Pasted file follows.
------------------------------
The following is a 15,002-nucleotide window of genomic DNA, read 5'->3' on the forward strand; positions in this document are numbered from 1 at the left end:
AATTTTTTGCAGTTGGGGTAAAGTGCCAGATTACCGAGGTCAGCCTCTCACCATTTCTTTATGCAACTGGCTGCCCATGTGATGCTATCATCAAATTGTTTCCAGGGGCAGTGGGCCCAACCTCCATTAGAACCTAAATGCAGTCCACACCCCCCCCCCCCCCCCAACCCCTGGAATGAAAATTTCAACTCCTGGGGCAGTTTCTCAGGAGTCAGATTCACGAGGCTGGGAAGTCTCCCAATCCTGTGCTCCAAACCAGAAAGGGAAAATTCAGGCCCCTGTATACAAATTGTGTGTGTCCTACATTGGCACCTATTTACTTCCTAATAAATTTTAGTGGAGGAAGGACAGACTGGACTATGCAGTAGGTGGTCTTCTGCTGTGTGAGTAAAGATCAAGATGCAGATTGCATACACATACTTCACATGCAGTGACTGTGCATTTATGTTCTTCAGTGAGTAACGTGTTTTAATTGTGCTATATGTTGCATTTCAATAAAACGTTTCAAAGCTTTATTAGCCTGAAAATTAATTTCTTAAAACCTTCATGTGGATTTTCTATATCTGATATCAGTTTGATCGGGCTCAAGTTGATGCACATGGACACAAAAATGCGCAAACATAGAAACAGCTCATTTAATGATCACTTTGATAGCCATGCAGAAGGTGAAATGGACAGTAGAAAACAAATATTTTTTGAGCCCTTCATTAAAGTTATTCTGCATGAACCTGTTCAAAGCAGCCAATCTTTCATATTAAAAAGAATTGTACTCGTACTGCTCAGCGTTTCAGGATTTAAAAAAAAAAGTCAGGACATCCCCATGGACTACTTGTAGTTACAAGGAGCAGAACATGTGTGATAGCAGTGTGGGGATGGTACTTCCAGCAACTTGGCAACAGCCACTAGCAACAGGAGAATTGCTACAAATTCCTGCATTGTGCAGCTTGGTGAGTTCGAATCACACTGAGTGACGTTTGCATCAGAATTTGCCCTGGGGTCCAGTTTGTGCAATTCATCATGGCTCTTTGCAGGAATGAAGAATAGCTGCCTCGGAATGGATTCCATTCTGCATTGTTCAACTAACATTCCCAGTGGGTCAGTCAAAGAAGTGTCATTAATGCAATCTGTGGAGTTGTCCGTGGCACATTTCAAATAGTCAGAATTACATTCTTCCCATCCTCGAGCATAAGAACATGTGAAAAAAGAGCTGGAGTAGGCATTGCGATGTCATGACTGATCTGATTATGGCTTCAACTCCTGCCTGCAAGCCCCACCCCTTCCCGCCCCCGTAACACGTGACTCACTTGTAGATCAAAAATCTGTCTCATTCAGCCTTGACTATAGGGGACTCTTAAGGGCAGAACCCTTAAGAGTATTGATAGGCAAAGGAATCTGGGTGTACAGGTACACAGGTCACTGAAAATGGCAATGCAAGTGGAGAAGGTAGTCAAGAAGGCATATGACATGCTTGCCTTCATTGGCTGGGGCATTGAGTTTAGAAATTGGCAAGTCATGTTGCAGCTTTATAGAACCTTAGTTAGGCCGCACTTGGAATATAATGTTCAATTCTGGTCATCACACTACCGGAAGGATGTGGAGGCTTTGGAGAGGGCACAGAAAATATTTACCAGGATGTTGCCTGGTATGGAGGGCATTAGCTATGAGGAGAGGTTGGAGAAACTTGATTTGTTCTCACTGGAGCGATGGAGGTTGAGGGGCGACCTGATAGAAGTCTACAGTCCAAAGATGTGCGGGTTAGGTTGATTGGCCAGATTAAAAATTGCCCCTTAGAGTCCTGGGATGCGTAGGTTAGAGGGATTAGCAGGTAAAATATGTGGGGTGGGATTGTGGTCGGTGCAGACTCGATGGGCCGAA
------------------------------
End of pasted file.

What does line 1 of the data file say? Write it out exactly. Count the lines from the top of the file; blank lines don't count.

The following is a 15,002-nucleotide window of genomic DNA, read 5'->3' on the forward strand; positions in this document are numbered from 1 at the left end: